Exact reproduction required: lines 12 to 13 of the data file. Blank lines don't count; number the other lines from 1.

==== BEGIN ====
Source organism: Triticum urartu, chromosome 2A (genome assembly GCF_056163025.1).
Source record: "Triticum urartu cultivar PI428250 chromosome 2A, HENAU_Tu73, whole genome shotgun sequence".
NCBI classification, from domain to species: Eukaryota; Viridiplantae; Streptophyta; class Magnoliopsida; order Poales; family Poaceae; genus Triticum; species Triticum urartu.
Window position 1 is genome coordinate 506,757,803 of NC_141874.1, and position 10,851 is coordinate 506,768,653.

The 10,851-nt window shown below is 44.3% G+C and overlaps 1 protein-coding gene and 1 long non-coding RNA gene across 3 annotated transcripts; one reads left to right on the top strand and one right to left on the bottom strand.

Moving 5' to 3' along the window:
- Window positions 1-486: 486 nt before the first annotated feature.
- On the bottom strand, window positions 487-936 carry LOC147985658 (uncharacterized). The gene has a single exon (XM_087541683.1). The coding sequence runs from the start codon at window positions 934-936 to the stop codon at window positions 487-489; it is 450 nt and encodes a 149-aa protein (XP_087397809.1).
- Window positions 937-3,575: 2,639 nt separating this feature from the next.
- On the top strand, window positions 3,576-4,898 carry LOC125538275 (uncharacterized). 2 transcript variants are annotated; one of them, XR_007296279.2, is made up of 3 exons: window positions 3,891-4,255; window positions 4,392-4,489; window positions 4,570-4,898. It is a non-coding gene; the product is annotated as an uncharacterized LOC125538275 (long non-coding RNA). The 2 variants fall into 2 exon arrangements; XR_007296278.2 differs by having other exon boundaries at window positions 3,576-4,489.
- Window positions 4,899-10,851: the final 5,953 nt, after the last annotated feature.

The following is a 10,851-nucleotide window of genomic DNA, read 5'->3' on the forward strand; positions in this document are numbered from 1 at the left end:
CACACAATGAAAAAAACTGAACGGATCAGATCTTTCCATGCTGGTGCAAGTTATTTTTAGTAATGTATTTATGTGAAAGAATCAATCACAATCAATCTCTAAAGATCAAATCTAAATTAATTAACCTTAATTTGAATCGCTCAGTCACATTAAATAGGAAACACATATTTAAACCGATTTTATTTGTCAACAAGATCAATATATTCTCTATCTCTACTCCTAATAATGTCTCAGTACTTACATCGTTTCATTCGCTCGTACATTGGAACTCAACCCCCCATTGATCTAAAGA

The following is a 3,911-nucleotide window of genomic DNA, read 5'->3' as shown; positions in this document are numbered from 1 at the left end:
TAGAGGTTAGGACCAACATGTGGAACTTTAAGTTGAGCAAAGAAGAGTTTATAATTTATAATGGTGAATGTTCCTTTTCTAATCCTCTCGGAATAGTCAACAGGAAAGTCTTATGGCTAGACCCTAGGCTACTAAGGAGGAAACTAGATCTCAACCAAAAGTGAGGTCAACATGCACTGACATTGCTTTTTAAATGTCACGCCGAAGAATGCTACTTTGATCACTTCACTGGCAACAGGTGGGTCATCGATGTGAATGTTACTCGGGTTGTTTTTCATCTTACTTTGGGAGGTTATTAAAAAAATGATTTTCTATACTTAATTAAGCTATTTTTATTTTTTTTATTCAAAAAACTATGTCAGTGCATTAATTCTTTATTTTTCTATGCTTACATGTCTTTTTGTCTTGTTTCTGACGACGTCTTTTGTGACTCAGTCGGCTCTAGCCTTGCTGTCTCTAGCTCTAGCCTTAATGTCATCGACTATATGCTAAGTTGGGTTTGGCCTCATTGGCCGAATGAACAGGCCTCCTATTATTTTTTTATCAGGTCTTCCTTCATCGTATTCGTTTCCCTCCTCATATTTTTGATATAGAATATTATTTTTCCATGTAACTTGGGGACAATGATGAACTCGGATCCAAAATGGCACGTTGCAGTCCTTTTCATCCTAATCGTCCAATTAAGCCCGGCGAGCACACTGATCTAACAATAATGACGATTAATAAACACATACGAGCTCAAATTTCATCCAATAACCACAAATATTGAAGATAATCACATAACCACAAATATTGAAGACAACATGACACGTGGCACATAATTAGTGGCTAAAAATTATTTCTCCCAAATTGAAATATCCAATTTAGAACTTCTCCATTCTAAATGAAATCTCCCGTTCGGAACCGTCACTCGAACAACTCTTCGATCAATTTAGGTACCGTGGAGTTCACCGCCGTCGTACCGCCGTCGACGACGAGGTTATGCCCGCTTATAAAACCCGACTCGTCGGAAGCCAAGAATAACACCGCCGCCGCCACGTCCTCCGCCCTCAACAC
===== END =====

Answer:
The following is a 10,851-nucleotide window of genomic DNA, read 5'->3' on the forward strand; positions in this document are numbered from 1 at the left end:
CACACAATGAAAAAAACTGAACGGATCAGATCTTTCCATGCTGGTGCAAGTTATTTTTAGTAATGTATTTATGTGAAAGAATCAATCACAATCAATCTCTAAAGATCAAATCTAAATTAATTAACCTTAATTTGAATCGCTCAGTCACATTAAATAGGAAACACATATTTAAACCGATTTTATTTGTCAACAAGATCAATATATTCTCTATCTCTACTCCTAATAATGTCTCAGTACTTACATCGTTTCATTCGCTCGTACATTGGAACTCAACCCCCCATTGATCTAAAGA